Oct 31, 2009

Hyundai Capitalizes on Extreme Fitness Video

On Thursday, October 22, 2009 the parking lot surveillance camera at Extreme Fitness in Thornhill caught something quite unusual. A BMW X5 was captured jumping the curb and crushing the windshields of two cars, including a Hyundai Elantra. The footage was released on YouTube and went viral with over one million hits as of Friday.

Hyundai found a way to capitalize on the incident. Mighty, the new media devision of Bensimon Byrne, had been on the lookout for a media opportunity for their client, Hyundai. As soon as they realized that one of the damaged cars was a Hyundai, they decided to respond to it in kind. The agency pitched Hyundai on replacing the victim's car with a new one and creating a YouTube response video. Hyundai agreed, and the free car was gifted to Todd Jamison.

Jon Toews, Mighty's creative director, told Media in Canada that this is one of the greatest things he has ever seen a client do. It was not just a good PR opportunity, but it is a good example of the ultimate social media opportunity: responding a meme right away.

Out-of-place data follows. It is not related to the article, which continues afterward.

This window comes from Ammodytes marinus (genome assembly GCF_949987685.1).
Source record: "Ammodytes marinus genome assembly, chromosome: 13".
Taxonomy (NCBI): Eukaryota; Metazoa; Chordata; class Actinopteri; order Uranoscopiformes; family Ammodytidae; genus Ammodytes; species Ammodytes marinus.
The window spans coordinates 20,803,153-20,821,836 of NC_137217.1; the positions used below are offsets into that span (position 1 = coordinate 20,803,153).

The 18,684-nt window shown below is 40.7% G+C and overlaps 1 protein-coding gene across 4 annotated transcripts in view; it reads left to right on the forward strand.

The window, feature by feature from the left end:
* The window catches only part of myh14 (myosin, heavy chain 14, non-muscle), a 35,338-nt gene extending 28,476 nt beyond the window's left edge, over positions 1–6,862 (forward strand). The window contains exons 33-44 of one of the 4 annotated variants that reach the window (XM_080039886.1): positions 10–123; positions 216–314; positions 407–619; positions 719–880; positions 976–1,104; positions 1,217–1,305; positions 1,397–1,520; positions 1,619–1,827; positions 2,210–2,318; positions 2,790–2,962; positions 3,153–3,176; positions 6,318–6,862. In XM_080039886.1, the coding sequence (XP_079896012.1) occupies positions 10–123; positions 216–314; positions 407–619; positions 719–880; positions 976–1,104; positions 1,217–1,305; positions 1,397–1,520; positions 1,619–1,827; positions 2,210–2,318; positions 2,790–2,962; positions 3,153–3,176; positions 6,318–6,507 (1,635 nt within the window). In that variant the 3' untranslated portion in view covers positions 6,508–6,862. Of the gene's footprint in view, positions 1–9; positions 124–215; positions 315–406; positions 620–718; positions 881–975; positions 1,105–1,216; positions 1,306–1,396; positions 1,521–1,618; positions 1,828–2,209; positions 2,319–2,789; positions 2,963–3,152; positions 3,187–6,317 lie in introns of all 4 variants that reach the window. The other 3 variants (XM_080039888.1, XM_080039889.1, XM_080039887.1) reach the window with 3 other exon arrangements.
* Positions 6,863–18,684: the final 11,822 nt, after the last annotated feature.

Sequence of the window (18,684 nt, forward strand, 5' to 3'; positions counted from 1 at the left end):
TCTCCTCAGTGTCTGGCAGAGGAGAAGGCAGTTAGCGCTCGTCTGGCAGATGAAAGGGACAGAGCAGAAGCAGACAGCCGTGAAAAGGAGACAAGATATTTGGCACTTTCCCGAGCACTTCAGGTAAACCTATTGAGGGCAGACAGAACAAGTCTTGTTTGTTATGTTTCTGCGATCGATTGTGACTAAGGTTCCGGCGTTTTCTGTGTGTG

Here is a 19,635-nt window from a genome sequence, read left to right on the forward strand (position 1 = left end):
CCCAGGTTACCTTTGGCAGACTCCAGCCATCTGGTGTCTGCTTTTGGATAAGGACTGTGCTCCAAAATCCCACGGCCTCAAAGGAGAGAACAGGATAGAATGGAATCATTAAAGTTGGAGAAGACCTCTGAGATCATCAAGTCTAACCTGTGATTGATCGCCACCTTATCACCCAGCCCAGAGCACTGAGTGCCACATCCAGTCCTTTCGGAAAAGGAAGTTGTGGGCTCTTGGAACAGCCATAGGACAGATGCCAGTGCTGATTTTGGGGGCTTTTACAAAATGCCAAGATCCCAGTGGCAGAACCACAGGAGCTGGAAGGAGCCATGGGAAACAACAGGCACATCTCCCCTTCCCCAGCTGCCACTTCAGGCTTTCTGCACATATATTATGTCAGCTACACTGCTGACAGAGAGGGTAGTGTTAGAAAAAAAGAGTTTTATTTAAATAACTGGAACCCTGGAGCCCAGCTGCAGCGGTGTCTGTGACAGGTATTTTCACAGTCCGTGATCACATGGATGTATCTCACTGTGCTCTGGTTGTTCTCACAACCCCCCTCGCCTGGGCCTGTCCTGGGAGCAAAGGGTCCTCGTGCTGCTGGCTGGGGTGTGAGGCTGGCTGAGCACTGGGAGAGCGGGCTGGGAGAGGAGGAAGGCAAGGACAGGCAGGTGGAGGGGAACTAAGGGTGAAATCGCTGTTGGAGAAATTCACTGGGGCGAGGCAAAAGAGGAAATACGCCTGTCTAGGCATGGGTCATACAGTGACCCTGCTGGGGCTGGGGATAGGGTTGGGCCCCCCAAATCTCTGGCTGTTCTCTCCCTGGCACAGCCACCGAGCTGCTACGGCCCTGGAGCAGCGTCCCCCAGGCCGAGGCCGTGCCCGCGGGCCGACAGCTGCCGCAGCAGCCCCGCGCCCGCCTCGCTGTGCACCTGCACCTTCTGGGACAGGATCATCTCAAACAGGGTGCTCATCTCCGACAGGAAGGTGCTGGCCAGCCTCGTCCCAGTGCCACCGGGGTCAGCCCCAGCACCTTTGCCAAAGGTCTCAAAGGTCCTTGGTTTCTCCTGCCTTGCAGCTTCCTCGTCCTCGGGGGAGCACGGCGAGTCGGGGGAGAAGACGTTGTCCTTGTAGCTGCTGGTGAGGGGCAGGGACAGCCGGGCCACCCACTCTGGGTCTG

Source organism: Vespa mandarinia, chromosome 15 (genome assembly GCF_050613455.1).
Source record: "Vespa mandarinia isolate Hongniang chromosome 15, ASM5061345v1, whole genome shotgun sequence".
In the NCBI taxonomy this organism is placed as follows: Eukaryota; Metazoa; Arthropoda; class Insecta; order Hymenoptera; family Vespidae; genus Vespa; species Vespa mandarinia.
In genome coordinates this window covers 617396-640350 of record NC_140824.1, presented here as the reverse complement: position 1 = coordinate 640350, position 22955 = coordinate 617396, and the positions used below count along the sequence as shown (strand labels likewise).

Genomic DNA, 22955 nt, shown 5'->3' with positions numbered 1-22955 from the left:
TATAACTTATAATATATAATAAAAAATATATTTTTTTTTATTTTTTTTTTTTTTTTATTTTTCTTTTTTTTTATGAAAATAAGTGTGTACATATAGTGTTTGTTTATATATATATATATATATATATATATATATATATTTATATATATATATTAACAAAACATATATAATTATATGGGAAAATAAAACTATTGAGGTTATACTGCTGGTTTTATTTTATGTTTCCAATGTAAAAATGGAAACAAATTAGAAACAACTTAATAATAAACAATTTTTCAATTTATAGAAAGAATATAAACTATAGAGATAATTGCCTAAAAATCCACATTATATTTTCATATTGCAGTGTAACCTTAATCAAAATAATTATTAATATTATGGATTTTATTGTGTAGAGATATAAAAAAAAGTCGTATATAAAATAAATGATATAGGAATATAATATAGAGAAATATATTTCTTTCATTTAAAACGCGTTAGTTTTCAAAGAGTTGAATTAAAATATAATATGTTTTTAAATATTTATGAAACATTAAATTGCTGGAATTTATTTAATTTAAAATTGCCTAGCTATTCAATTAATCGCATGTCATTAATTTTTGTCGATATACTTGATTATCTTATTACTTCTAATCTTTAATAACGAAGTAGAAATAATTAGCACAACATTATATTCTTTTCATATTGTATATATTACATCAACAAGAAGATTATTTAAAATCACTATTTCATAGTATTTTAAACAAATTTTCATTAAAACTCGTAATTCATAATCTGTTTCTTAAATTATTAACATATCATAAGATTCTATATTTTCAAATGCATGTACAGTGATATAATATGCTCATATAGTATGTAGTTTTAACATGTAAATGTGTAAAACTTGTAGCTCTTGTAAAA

Mighty has created a video, an edit of the original video and the free-car presentation, to go along with a simple social media exclusive promotion through Hyundai's Twitter and Facebook pages.

The PR strategy positions Hyundai as nimble and as a brand willing to do random acts of kindness. The same cannot be said for BMW. It was their X5 which was responsible for damaging the Hyundai, but where is their video response? Why have they not explained what caused the SUV to turn into a mack-truck?

While Hyundai was proactive in creating a positive public relations impression, BMW has remained silent throughout the ordeal. What could BMW have done to counter the negative image of their vehicle and how could they have employed social media in the technique?

To see the full article from Media in Canada, click here.

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